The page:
Valuing Your Employee Stakeholders

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Categories: Stakeholder

Rewarding good performance helps keep employee stakeholders motivated during projects. But there's a difference between the methods many businesses use to motivate people and what actually works.

Simple financial incentives and other "carrot and stick" methods have been shown to be largely ineffective motivators, especially for employees on your team. And these incentives can be totally inappropriate if applied to stakeholders outside of the organization.

Instead, rewards should address our deep need for:

Autonomy: The desire to direct our own lives
Mastery: The urge to get better at our work and be successful
Purpose: The yearning to work in the service of something larger than ourselves

Rewards don't need to be huge, but they should be visible to the entire team. They can be as simple as acknowledging a job well done in a daily stand-up meeting. Or it can be more substantive, such as granting greater autonomy or responsibility.

As a leader, you must allow employee stakeholders the freedom to define their work within appropriate boundaries. Provide opportunities for them to develop new skills and link your team's work to the objectives of the organization or a larger social benefit, where possible.

So where can you start?

Rather than instructing the team member receiving the award on what to do and when to finish, offer a little bounded autonomy by asking how he or she can best achieve the objective of the task and how quickly it can be accomplished.

If the stakeholder is a senior manager, create a sense of purpose by linking your request for help to the manager's goals for the organization. You may be surprised at the positive reaction.

What do you think? Can autonomy, mastery and purpose be motivational rewards?

Posted by Lynda Bourne on: March 08, 2011 10:51 AM | Permalink

Comments (4)

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Shawn Matthews
My experience tells me that autonomy works, but that three conditions must be met.

1. The deliverable must be clearly defined.
2. The absolute "no-no's" must be understood AND agreed upon.
3. The autonomy must speak to the employee's personal value system on top of the organizations.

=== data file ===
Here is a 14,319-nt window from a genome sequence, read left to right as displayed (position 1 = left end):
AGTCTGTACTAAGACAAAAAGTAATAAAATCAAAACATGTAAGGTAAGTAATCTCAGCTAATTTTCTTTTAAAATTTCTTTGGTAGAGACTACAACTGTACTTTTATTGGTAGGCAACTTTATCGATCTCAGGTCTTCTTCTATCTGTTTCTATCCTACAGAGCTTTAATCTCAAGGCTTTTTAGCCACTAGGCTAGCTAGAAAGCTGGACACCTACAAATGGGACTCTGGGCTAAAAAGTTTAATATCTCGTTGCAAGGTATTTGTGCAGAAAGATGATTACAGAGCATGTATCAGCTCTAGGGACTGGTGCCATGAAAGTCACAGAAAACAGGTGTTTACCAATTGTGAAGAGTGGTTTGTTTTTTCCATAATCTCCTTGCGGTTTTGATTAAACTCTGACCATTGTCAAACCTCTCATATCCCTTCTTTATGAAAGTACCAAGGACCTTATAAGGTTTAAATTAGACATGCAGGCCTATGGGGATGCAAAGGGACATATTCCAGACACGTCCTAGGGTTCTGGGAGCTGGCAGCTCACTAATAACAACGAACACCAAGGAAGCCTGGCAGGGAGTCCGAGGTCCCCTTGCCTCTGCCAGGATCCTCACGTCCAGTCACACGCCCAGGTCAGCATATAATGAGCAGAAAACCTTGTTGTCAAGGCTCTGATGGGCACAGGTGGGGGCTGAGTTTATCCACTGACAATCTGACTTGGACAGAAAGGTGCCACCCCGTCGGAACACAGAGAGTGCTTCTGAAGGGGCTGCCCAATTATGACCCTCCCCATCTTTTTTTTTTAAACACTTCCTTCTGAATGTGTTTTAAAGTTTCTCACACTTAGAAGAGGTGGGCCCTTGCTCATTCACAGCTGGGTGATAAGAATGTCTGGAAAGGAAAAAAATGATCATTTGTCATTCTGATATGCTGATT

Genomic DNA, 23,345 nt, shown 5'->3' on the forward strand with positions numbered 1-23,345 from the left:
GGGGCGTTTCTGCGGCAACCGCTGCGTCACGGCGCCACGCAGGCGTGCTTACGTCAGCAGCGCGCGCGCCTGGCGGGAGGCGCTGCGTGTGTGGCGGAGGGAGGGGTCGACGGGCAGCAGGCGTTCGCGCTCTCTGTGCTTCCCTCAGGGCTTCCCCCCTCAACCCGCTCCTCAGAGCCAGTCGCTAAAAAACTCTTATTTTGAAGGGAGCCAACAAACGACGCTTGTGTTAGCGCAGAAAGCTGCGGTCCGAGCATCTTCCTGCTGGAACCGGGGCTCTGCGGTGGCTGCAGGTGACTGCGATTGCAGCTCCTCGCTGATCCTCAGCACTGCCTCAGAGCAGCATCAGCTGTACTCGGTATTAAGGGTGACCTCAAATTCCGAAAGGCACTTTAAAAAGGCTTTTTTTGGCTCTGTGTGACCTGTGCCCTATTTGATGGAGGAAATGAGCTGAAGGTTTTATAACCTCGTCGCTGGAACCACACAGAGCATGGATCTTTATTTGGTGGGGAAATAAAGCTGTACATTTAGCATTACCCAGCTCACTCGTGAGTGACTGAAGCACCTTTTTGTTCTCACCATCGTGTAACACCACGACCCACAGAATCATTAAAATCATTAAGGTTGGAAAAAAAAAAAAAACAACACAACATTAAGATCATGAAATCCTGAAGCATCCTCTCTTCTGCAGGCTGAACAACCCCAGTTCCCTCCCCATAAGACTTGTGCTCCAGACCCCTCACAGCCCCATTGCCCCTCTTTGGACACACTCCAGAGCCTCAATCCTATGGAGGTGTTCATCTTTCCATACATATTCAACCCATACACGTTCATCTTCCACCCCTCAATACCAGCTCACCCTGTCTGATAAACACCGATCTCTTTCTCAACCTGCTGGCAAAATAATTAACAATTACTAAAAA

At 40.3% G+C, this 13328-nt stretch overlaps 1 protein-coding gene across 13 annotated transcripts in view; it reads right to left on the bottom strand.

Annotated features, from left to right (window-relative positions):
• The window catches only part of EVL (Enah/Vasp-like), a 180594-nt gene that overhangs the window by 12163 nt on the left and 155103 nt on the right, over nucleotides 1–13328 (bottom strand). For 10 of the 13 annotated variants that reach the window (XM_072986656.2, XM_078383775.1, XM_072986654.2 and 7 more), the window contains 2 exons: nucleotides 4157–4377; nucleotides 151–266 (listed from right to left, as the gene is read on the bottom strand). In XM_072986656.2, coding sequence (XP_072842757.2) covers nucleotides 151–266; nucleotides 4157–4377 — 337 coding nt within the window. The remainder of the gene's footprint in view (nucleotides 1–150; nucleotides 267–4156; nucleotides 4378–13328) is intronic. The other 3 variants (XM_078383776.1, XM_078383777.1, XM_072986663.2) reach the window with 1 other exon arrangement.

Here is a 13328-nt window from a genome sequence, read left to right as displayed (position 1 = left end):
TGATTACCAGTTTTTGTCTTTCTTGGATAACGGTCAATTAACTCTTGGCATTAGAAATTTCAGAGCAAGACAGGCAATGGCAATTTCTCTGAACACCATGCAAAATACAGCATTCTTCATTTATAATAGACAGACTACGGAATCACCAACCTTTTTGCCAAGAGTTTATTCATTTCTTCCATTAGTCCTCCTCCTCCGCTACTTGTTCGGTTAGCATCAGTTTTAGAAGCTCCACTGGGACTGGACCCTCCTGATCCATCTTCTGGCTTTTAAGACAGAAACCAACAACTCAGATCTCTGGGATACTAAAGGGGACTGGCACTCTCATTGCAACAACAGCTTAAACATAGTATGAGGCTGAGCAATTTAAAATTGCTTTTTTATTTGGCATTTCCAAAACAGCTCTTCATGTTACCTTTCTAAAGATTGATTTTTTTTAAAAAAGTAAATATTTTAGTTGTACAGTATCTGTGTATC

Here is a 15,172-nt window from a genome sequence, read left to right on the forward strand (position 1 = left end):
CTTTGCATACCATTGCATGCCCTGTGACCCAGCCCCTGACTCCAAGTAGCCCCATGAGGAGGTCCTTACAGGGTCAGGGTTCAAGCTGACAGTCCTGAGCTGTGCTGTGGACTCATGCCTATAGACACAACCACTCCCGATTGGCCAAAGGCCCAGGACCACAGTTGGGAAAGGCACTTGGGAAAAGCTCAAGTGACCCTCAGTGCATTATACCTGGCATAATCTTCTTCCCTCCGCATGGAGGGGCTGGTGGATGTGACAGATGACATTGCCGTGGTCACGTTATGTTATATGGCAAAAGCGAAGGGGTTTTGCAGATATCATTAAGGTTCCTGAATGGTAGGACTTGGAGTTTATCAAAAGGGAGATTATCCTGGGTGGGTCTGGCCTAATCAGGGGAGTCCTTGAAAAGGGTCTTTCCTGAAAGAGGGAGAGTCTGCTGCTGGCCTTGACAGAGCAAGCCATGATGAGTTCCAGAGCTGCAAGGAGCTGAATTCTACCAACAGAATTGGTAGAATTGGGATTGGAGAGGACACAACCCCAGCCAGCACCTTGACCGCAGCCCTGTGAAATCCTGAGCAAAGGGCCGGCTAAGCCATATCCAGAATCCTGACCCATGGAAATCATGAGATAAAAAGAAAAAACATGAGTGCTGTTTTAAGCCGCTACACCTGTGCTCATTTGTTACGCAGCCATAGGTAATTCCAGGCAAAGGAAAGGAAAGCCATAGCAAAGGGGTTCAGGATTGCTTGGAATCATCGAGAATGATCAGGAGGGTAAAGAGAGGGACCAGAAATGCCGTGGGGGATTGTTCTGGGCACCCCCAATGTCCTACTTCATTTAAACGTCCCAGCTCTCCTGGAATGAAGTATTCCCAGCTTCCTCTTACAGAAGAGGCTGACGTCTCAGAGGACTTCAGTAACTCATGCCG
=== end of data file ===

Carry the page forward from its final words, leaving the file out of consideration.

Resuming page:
David M. Kasprzak
Hi, Lynda,

AMP is a great concept and, in my humble opinion, can work well in an environment that is ready for it. If you're in an organization overwhelmed by command and control, people might see the attempt to adopt an AMP mindset as just another trick.

In Daniel Pink's "drive" he talks about AMP extensively. He also offers a cautionary tale of the dangers in taking away an "incentive" once it's been instituted. If financial rewards are, or have been, the only means of reward taking them away will likely lead to a decline in performance. True, they don't yield any significant, sustained performance improvement - but just try and take them away once they're instituted. You can't necessarily motivate people with financial rewards, but you sure can demotivate them with the absence of rewards.

The best remedy is collective reward, I think. Don't look to motivate individuals, look to motivate teams and have them share in each others success or failure. The trick will be making sure the slugs don't ride on the back of the super stars.

My thought? Set up team-based recognition systems from the top down, and a peer-to-peer recognition system as well. A pat on the back from the boss is nice, but can be seen as empty pandering. A pat on the back from one's team mates can be much, much more rewarding.

Akhilesh Sinha
Reward (or for that matter punishment) is for the subject. What is extremely valuable to one person may be worthless for the other.

While it is true that many of us look for autonomy, mastery and purpose in what we do, we should also be open to other 'currencies'. For example 'relationship', 'clarity of objectives and expectations', 'proximity to key positions' etc. Hence, it would help to identify what is of value to this specific person and reward him/her in that currency.

My observation is that while there are few 'official' reward-categories identified by organizations, effective project managers find ways to fill the gap. One of my mentors said, "It is a subjective world. The subject rules the object. Change the subject and the world if changed".

Now, the next question is how does one change the subject? When we work on projects, does it allow enough time to bring about this change? Topic for anther blog!

Rakesh Ranjan
I am in complete agreement. All three have worked for myself and for our team.

Autonomy: The desire to direct our own lives - Work life balance by flexible working time while being focused on the tight deliverables.

Mastery: The urge to get better at our work and be successful - The desire to excel and get support from managers worked best.

Purpose: The yearning to work in the service of something larger than ourselves - Taking extra responsibility also worked, which gives sense of achievement beyond a person's regular schedule.

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